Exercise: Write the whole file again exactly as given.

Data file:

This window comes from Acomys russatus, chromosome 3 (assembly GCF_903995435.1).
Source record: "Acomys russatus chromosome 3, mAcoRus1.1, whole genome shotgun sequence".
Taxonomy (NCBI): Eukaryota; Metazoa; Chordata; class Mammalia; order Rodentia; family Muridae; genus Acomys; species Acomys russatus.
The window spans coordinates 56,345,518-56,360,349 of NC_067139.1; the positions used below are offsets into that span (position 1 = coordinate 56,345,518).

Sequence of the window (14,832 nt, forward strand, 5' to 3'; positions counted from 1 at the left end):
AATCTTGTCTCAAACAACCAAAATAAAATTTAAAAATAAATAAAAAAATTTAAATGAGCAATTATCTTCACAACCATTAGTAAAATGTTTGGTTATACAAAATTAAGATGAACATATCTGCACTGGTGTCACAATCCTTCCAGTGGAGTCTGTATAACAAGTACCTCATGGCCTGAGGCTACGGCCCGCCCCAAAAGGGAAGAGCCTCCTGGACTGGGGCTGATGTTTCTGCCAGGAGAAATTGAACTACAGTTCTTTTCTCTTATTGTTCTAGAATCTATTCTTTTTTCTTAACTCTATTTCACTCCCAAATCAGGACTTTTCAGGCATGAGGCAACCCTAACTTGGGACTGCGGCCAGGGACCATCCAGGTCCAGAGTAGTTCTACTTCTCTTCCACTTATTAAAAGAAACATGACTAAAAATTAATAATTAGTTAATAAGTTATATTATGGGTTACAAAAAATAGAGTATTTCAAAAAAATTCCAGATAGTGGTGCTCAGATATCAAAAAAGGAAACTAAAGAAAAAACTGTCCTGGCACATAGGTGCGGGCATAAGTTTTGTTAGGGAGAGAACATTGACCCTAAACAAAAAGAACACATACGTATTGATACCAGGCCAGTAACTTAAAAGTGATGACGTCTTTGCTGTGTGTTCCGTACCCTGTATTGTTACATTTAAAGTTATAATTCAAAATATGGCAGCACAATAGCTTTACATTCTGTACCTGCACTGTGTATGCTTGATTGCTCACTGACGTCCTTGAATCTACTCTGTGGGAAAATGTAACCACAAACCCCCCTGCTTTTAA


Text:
This window comes from Acomys russatus, chromosome 3 (assembly GCF_903995435.1).
Source record: "Acomys russatus chromosome 3, mAcoRus1.1, whole genome shotgun sequence".
Taxonomy (NCBI): Eukaryota; Metazoa; Chordata; class Mammalia; order Rodentia; family Muridae; genus Acomys; species Acomys russatus.
The window spans coordinates 56,345,518-56,360,349 of NC_067139.1; the positions used below are offsets into that span (position 1 = coordinate 56,345,518).

Sequence of the window (14,832 nt, forward strand, 5' to 3'; positions counted from 1 at the left end):
AATCTTGTCTCAAACAACCAAAATAAAATTTAAAAATAAATAAAAAAATTTAAATGAGCAATTATCTTCACAACCATTAGTAAAATGTTTGGTTATACAAAATTAAGATGAACATATCTGCACTGGTGTCACAATCCTTCCAGTGGAGTCTGTATAACAAGTACCTCATGGCCTGAGGCTACGGCCCGCCCCAAAAGGGAAGAGCCTCCTGGACTGGGGCTGATGTTTCTGCCAGGAGAAATTGAACTACAGTTCTTTTCTCTTATTGTTCTAGAATCTATTCTTTTTTCTTAACTCTATTTCACTCCCAAATCAGGACTTTTCAGGCATGAGGCAACCCTAACTTGGGACTGCGGCCAGGGACCATCCAGGTCCAGAGTAGTTCTACTTCTCTTCCACTTATTAAAAGAAACATGACTAAAAATTAATAATTAGTTAATAAGTTATATTATGGGTTACAAAAAATAGAGTATTTCAAAAAAATTCCAGATAGTGGTGCTCAGATATCAAAAAAGGAAACTAAAGAAAAAACTGTCCTGGCACATAGGTGCGGGCATAAGTTTTGTTAGGGAGAGAACATTGACCCTAAACAAAAAGAACACATACGTATTGATACCAGGCCAGTAACTTAAAAGTGATGACGTCTTTGCTGTGTGTTCCGTACCCTGTATTGTTACATTTAAAGTTATAATTCAAAATATGGCAGCACAATAGCTTTACATTCTGTACCTGCACTGTGTATGCTTGATTGCTCACTGACGTCCTTGAATCTACTCTGTGGGAAAATGTAACCACAAACCCCCCTGCTTTTAA